Fintech Headlines: October 3 - 9, 2022
FTX partners with VISA to offer debit cards in 40 countries, Affirm is testing a rewards program to compete with credit cards, and crypto exchanges cut fees to gain market share
This Week in the Markets
This was another week of crushed investor expectations: the major U.S. stock indices rallied at the beginning of the week on the expectations that the September employment data, which was due on Friday, would show signs of economic weakness (and force the Federal Reserve to stop hiking interest rates). Bad news for the jobs market was expected to be good news for the stock market.
However, the Labor Department report showed that the U.S. job market is still strong, with the unemployment rate falling to 3.5% (versus the forecasted 3.7%). The U.S. economy added 263,000 jobs in September, which, while still lower than the 315,000 jobs added in August, was above the estimates. The indices gave up most of their weekly gains on Friday following the release of the report.
🚀 Stone (NASDAQ: STNE) shares gained +22.15% during the week on no particular news. Brazil held the first round of presidential elections, and while the polls suggested one round will suffice to elect the president, the presidential front-runners, Luiz Inacio Lula da Silva and Jair Bolsonaro, will have to face each other again at the end of October. Somehow this made Brazil’s stock market rally.
🚨 Inter (NASDAQ: INTR) shares continued the decline from the last week, which, most likely, was triggered by the stock downgrade. As a reminder, last week JPMorgan’s analyst lowered the company’s target share price and forecasted losses for Q3 2022 citing the negative impact of deflation on the company’s performance. Somehow election results didn’t help Inter stock.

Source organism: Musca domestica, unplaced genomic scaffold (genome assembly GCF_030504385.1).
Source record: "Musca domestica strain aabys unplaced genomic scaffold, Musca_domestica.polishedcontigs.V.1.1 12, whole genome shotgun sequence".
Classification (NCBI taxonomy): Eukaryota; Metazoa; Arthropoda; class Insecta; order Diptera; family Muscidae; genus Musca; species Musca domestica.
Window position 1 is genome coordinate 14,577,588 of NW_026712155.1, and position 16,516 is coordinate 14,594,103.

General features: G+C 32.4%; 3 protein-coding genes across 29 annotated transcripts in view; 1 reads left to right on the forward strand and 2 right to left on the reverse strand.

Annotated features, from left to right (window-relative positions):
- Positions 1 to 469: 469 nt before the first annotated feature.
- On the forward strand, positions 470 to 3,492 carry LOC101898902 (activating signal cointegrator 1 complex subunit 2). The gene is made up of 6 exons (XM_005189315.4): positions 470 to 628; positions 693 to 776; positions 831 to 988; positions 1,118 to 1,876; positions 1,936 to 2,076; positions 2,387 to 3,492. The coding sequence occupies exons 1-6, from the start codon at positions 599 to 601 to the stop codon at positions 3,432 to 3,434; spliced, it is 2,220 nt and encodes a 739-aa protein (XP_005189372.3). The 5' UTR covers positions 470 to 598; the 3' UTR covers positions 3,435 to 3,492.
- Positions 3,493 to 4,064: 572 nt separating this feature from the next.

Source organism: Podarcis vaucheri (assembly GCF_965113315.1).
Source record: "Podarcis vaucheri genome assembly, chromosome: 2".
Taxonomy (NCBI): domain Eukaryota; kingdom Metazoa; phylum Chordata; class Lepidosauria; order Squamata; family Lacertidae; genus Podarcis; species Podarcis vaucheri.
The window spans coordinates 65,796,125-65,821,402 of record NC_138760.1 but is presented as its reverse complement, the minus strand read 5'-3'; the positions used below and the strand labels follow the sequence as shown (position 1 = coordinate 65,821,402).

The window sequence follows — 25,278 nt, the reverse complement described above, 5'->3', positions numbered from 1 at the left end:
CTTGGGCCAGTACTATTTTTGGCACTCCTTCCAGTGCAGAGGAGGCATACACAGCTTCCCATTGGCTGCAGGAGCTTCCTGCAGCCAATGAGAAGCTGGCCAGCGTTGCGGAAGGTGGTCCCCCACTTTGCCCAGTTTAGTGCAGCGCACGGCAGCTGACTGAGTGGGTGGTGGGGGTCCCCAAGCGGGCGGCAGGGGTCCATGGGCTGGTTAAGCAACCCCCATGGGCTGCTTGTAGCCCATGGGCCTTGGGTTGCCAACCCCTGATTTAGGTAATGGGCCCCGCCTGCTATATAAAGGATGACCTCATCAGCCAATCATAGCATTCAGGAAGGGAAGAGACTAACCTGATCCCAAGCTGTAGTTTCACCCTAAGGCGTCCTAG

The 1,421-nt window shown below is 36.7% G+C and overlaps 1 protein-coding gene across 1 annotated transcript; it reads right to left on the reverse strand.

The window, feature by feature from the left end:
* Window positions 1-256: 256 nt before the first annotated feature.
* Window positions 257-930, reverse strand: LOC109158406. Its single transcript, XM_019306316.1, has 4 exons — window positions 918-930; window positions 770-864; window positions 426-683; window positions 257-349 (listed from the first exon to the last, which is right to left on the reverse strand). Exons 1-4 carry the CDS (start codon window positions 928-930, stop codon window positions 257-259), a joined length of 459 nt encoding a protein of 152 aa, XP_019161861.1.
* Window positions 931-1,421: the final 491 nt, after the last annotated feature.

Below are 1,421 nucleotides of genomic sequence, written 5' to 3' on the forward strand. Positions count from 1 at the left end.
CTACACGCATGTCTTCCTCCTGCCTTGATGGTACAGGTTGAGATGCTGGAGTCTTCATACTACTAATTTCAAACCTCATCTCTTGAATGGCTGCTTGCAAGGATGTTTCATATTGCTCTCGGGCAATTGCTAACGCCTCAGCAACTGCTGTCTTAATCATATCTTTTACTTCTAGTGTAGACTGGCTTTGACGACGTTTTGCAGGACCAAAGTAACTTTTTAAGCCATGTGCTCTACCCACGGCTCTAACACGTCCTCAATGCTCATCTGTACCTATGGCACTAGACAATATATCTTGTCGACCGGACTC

Next week the big banks will kick off the Q3 2022 earnings season: Wells Fargo, JPMorgan, Citi, Morgan Stanley, and PNC will report their results on Friday before the markets open. Their results, guidance, and management comments can provide invaluable insights into the actual state of the U.S. economy and consumers' health.
✔️ U.N. Calls On Fed, Other Central Banks to Halt Interest-Rate Increases
✔️ Unemployment rate falls to 3.5% in September, payrolls rise by 263,000
✔️ September job gains affirm that the Fed has a long way to go in inflation fight
✔️ September’s Strong Jobs Report Shows That the Fed Can’t Slow Down
✔️ There Are Too Many Jobs for the Fed to Stop Raising Rates
✔️ Stocks Slump but Hold On to Weekly Gains
✔️ Brazil Elections: Opinion Polls Fall Short in Predicting Depth of Bolsonaro’s Support
✔️ Brazil markets post best day since 2020 as Bolsonaro outperforms polls
FTX Partners with VISA to Offer Debit Cards
FTX, one of the world’s biggest cryptocurrency exchanges, partnered with VISA to issue debit cards in 40 countries, including Latin America, Europe, and Asia. The debit cards will be directly linked to customers’ FTX accounts, allowing them to pay for purchases with their cryptocurrency balances. Cards linked to crypto accounts are nothing new (i.e. Coinbase offers such cards, and so does Binance), and most likely the “partnership” simply means that FTX selected VISA instead of Mastercard.
However, what caught my attention was the scale of the planned rollout. Card issuing is a heavily regulated activity with the licensing requirements varying greatly across countries. For instance, Coinbase had to partner with MetaBank, an FDIC-insured bank, in the United States, and Paysafe, a licensed Electronic Money Institution, in Europe and the U.K. Now imagine how many partners FTX would need, to implement a 40-country rollout. Or perhaps, FTX has quietly received all the needed licenses to operate a global card-issuing business?
✔️ FTX and Visa Expand Global Partnership
✔️ Visa partners with FTX in a bet that shoppers still want to spend cryptocurrencies